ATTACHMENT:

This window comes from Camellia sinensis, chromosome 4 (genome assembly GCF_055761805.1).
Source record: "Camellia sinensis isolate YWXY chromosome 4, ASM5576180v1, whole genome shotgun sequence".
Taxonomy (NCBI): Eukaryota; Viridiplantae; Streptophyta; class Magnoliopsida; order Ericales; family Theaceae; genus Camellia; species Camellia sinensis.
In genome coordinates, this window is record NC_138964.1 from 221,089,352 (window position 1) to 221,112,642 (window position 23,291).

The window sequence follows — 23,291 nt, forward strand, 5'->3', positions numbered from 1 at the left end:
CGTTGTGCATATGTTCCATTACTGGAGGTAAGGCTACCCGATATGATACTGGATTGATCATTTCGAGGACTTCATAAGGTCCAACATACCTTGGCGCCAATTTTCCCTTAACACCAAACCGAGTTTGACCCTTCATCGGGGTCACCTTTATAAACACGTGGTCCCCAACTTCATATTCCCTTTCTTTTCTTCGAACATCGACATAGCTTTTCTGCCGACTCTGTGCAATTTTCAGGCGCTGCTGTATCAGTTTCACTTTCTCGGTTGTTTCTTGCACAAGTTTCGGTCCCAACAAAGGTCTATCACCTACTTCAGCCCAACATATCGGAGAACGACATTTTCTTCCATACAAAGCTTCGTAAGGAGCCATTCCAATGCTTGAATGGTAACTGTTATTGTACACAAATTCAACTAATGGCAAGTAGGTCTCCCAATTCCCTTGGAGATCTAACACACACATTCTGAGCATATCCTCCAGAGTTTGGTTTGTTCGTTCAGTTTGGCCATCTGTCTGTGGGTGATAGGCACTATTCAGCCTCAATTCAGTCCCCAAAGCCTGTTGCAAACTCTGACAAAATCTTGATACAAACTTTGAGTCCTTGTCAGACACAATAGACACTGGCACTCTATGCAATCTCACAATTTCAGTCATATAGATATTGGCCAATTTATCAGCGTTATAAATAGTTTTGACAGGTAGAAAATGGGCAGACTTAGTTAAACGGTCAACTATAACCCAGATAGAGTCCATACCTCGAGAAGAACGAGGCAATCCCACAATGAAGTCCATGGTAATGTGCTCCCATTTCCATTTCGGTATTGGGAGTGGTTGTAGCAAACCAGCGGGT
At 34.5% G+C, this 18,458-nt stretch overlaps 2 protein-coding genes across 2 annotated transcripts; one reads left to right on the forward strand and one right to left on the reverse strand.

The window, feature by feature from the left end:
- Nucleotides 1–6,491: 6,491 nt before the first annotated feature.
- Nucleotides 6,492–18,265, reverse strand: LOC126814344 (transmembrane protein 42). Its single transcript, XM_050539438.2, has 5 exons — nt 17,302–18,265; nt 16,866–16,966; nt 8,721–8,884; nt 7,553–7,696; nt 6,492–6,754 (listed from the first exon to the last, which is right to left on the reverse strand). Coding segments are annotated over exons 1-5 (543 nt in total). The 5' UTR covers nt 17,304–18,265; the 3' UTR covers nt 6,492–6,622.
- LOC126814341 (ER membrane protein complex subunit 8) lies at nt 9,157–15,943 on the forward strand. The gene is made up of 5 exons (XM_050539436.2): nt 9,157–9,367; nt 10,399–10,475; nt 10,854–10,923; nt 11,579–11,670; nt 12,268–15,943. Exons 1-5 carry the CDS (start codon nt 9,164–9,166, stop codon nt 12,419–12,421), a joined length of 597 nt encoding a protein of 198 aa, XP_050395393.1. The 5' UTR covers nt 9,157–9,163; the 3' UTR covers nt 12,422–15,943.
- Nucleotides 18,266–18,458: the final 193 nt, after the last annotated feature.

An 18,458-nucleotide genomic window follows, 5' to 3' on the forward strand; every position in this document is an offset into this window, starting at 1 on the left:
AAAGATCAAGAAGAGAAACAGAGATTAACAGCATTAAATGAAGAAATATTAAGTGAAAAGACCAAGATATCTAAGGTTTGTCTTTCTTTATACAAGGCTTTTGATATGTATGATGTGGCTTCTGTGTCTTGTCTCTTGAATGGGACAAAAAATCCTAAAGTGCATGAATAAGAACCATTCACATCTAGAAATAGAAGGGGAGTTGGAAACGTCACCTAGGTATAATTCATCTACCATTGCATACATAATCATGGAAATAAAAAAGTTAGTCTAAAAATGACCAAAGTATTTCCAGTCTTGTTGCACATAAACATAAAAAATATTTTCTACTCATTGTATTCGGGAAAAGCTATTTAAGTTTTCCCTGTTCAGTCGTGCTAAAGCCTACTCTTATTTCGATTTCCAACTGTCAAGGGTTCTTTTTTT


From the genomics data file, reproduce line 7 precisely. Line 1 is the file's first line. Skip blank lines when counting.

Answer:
At 34.5% G+C, this 18,458-nt stretch overlaps 2 protein-coding genes across 2 annotated transcripts; one reads left to right on the forward strand and one right to left on the reverse strand.